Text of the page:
We observed no myocardial areas, however, which showed histological features of “specialisation” such as seen in the conduction tissues. All myocardium examined was histologically of “working” phenotype. Abundant nerves and ganglions of the autonomic system were present at the venoatrial junction, and some were also found in sections at 5 mm and 10 mm from the junction.
Although the presence of extensions of atrial myocardium over the pulmonary and caval veins in mammalian and human hearts has been noted since the early part of the 20th century, on the whole these remained anatomical curiosities. At that time, the role of myocardial sleeves in pulmonary veins was thought to be that of a sphincter capable of acting like a “throttle valve” and causing acute pulmonary oedema.6 7 Recent interest in electrical activity within the pulmonary veins2-3 has, however, prompted widespread attention concerning the architecture of the myocardial sleeves. Our initial study on normal hearts,8 using both gross dissections and histology, showed these sleeves to be composed of atrial myocardium with bundles arranged in varying orientations and extents from the atrium toward the lungs. The study of Saito and colleagues compared normal veins with veins from patients known to have suffered from paroxysmal atrial fibrillation and showed no difference between the two groups.9 Neither of the recent morphological studies,8 9 however, analysed the overall structure of the veins with the detail presently available, so as to provide a better practical understanding of the architecture of the muscular sleeves. The present study—for the first time as far as we are aware—provides a three dimensional portrayal of the arrangement of the entirety of the cardiac musculature, which extends to a varying extent along the outer aspect of the pulmonary venous walls. Our study also provides new information on the relative thickness of the venous wall and muscular sleeve at different locations, this being particularly relevant to those carrying out ablative lesions as well as to others concerned with the design of ablative systems.
EXTENSIONS OF THE MYOCARDIAL SLEEVES
Myocardial sleeves over the veins are more extensive in the common laboratory mammals such as rats, dogs, and pigs than in humans.10 In our studies, we did not observe node-like cells as described in rats,11 nor did we see discrete ensheathed tracts of specialised myocytes.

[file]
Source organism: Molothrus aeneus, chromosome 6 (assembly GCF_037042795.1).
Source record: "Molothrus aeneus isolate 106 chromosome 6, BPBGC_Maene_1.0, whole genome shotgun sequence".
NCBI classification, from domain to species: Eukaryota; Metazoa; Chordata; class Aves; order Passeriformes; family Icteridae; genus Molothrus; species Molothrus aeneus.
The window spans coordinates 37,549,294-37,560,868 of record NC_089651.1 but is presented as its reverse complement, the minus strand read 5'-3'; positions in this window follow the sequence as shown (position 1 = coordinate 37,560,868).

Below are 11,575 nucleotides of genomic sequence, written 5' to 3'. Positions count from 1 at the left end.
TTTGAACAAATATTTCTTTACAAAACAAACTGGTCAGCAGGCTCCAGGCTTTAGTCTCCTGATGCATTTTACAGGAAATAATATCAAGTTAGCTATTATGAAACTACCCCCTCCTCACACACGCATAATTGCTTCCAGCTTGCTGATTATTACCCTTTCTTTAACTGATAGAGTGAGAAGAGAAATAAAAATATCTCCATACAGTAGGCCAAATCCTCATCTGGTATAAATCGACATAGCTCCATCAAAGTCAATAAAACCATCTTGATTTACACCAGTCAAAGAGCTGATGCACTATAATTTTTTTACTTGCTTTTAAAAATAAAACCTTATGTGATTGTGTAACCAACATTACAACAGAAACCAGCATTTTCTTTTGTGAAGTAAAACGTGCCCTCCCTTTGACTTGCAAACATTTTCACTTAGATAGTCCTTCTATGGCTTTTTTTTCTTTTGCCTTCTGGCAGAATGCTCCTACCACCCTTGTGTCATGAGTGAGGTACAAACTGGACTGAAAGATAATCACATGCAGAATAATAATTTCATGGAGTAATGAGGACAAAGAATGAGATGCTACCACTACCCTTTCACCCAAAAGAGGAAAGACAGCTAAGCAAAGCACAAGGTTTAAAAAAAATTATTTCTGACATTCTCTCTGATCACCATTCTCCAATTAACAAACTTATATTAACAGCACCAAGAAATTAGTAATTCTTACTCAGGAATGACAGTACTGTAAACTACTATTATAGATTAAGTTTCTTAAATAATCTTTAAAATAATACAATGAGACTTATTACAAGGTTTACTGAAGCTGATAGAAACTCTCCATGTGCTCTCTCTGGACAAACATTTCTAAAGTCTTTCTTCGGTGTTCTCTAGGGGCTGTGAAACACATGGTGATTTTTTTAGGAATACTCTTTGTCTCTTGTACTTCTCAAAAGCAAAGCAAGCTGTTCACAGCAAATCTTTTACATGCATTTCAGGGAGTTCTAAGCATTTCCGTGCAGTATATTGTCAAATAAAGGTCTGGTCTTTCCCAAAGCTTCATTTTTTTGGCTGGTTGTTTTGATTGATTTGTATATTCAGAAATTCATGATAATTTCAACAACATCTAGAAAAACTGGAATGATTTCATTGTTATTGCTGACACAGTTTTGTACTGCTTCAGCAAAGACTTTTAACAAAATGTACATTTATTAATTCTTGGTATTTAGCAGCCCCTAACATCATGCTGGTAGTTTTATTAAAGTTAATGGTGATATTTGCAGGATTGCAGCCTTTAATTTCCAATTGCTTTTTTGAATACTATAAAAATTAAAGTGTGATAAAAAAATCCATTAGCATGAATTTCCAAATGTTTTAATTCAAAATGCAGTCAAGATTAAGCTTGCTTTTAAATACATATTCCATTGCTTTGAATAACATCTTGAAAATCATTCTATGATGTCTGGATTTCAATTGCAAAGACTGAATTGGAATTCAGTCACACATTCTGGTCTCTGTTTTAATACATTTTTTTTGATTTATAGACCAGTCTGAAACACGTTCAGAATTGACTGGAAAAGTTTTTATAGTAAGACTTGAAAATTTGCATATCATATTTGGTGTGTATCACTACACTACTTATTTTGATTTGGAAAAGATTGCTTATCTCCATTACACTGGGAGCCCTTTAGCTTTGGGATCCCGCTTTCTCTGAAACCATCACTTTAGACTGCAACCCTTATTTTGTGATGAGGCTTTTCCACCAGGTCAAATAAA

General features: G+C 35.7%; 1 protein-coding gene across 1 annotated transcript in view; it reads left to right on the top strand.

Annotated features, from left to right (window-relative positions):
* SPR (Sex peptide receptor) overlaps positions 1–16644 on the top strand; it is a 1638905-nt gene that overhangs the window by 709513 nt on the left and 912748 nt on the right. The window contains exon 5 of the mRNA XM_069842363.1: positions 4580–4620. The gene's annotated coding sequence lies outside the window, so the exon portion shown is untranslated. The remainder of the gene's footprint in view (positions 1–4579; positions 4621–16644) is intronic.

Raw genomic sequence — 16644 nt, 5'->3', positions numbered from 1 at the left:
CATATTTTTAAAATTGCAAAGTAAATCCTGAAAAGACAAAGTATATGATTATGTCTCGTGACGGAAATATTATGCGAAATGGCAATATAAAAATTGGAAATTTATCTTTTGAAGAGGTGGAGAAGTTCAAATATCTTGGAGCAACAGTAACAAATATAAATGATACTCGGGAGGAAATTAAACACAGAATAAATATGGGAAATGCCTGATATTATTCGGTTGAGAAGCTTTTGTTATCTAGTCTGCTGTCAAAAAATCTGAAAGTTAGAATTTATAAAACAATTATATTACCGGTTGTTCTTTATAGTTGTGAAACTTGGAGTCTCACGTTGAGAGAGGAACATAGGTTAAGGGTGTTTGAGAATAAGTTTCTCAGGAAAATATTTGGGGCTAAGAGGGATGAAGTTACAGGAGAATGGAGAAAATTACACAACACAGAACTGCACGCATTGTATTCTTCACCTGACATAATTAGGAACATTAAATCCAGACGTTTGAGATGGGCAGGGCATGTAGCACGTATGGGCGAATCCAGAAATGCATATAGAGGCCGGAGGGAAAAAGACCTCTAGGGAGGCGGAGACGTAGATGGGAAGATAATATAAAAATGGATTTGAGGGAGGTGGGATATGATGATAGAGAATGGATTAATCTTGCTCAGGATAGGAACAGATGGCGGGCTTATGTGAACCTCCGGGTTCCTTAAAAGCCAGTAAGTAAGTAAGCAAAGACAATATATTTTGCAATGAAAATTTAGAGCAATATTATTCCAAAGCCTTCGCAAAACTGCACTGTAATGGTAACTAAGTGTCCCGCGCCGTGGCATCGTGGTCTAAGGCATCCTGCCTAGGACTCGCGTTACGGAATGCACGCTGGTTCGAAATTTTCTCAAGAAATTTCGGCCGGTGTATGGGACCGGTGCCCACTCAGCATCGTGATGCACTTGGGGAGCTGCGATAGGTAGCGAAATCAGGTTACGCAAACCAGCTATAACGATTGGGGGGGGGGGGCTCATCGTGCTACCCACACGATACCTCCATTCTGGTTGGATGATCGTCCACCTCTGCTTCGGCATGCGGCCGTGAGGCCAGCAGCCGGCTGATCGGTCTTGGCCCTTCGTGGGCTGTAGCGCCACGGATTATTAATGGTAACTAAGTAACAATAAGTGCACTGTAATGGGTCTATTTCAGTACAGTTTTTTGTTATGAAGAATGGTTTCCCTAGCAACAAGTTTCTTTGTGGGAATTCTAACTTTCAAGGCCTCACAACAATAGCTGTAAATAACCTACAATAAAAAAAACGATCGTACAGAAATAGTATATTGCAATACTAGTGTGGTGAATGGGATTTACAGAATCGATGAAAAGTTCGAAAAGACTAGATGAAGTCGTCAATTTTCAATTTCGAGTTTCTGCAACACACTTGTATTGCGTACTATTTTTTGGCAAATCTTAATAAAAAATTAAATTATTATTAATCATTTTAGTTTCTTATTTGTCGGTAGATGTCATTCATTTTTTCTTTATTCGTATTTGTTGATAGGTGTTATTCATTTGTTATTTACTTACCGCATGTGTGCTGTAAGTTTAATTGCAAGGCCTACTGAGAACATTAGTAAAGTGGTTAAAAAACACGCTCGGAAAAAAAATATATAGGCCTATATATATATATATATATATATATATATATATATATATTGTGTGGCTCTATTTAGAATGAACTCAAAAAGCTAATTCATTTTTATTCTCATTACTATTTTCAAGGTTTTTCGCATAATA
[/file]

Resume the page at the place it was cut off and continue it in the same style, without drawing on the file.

In keeping with previous anatomical studies,7-9 our current findings confirm that the sleeves are more extensive around the superior than around the inferior pulmonary veins. This arrangement concurs with the distribution of foci of ectopic beats for spontaneous initiation of atrial fibrillation in the clinical series reported by Haïssaguerre and his colleagues.12 These sites were mapped to between 2–4 cm inside the veins, which is longer than the extent of sleeves found in our specimens. The difference between the distances mapped and the lengths of the myocardial sleeves is likely to reflect the fact that the venoatrial junction is not discrete in the specimens, and second, that fixation causes shrinkage of tissues, reducing the dimensions; furthermore, the proximal pulmonary veins are often enlarged in patients with atrial fibrillation.13 As observed on the histological sections, the myocardial sleeves are thicker at the venoatrial junctions, thinning out or disappearing as the veins divide into segmental branches. Usually beginning at the venoatrial junctions as a sleeve of differently aligned fascicles, the bundles of myocardium overlap the media of the venous wall when traced distally. Even in the proximal portions, there are often crossovers of muscular fascicles. This mesh-like arrangement is more complex than the circular and sphincteric arrangement previously described.7 Coupled with the areas of fibrotic change observed in some cases, and the presence of gaps in the sleeves themselves, the arrangement of myocytes must affect their electrophysiological properties. Dilatation of the venous orifices in patients with paroxysmal atrial fibrillation presumably stretches the myocardium, in turn also modifying its electrophysiological characteristics.14 We cannot, however, exclude the possibility that a focal mechanism, as previously postulated, is the underlying trigger for these arrhythmias.1-4